The Fourth of July holiday is a special time in every community. We not only honor our country's independence but enjoy time with family and friends.
Celebrations traditionally include cookouts and fireworks. A good time is had by all – until an accident happens. Nationwide, there is an average of 400 deaths and 41,000 injuries – including car crashes, swimming incidents and fireworks accidents – during the July 4th holiday period.
- The safest way to enjoy fireworks is to attend a public fireworks show put on by professionals. Stay at least 500 feet away from the show.
- Never give fireworks to small children, and always follow the instructions on the packaging.
- Keep a supply of water close by as a precaution.
- Make sure the person lighting fireworks always wears eye protection.
- Light only one firework at a time and never attempt to relight "a dud."
- Store fireworks in a cool, dry place away from children and pets.
- Never throw or point a firework toward people, animals, vehicles, structures or flammable materials.
- Leave any area immediately where untrained amateurs are using fireworks.
- Always supervise a barbecue grill when in use.
- Never grill indoors – not in your house, camper, tent, or any enclosed area.
- Make sure everyone, including the pets, stays away from the grill.
- Keep the grill out in the open, away from the house, the deck, tree branches, or anything that could catch fire.
- Use the long-handled tools especially made for cooking on the grill to keep the chef safe.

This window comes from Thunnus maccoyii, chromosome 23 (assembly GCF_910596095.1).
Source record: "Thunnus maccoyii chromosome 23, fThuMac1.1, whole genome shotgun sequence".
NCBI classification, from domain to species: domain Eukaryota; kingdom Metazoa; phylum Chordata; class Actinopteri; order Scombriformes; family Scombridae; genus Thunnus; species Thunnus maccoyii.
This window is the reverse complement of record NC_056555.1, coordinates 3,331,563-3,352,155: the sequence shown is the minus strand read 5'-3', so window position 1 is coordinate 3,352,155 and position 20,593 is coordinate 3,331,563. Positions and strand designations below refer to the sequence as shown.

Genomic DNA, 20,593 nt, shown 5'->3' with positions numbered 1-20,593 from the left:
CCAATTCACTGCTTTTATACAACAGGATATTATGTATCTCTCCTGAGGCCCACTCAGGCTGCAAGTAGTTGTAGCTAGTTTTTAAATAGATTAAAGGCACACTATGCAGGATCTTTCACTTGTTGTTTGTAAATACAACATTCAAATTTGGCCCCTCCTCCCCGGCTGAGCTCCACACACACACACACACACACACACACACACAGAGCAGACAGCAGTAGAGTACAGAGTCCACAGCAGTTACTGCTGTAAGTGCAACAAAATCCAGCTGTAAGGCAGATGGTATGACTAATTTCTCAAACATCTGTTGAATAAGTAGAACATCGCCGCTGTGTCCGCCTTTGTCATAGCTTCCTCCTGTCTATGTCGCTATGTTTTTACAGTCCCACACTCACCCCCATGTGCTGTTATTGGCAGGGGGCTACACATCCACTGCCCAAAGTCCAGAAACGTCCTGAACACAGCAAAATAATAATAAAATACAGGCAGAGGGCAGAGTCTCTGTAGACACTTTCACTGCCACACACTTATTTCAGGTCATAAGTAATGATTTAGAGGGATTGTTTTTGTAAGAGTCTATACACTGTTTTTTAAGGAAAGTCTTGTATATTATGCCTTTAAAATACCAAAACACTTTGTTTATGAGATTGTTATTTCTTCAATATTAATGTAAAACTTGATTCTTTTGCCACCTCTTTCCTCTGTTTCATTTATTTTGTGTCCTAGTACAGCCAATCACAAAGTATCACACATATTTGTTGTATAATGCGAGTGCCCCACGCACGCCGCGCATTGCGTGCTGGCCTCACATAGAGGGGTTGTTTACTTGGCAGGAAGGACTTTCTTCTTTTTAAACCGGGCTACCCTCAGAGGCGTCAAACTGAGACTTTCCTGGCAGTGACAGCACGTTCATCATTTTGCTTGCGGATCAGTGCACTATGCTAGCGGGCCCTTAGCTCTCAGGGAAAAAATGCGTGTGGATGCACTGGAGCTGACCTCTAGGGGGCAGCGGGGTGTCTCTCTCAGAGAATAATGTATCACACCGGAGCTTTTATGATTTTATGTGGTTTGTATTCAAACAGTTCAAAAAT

- Never add charcoal starter fluid when coals have already been ignited.
- Always follow the manufacturer’s instructions when using grills.
- Learn to swim and only swim in designated areas supervised by lifeguards.
- Always swim with a buddy; do not allow anyone to swim alone.
- Have young children or inexperienced swimmers wear U.S. Coast Guard-approved life jackets around water, but do not rely on life jackets alone.
- Provide close and constant attention to children and inexperienced swimmers you are supervising in or near the water. Avoid distractions while supervising.
- For a backyard pool, have appropriate equipment, such as reaching or throwing equipment, a cell phone, life jackets and a first aid kit.
- Secure the backyard pool with appropriate barriers including four-sided fencing.
- Know how and when to call 9-1-1 or the local emergency number.
- Never leave a young child unattended near water, and do not trust a child’s life to another child. Teach children to always ask permission to go near water. If a child is missing, check the water first.
- Make sure every passenger buckles up every trip. The Council estimates 181 lives could be saved this holiday by seat belts.
- Designate an alcohol and drug-free driver or arrange alternate transportation. Since 2010, more than 37 percent of all fatal crashes during each Fourth of July holiday have involved alcohol.
- Get plenty of sleep and take regular breaks to avoid fatigue on long trips.
- Never use a cell phone behind the wheel, even hands-free.
- Limit exposure to direct sunlight between 10 a.m. and 4 p.m., and wear a broad-spectrum sunscreen with a protection factor of at least 15. Reapply sunscreen often.
- Drink plenty of water regularly, even if not thirsty. Avoid drinks with alcohol or caffeine in them.
- Protect the eyes by wearing sunglasses that will absorb 100 percent of UV sunlight.
- Protect the feet – the sand can burn them and glass and other sharp objects can cut them.
- During hot weather, watch for signs of heat stroke – hot, red skin; changes in consciousness; rapid, weak pulse; rapid, shallow breathing.
If you or someone you know has an accident with a serious injury, immediately dial 911. Treatment for other injuries can be provided at the Johnson Memorial Health Immediate Care Centers or Emergency Department.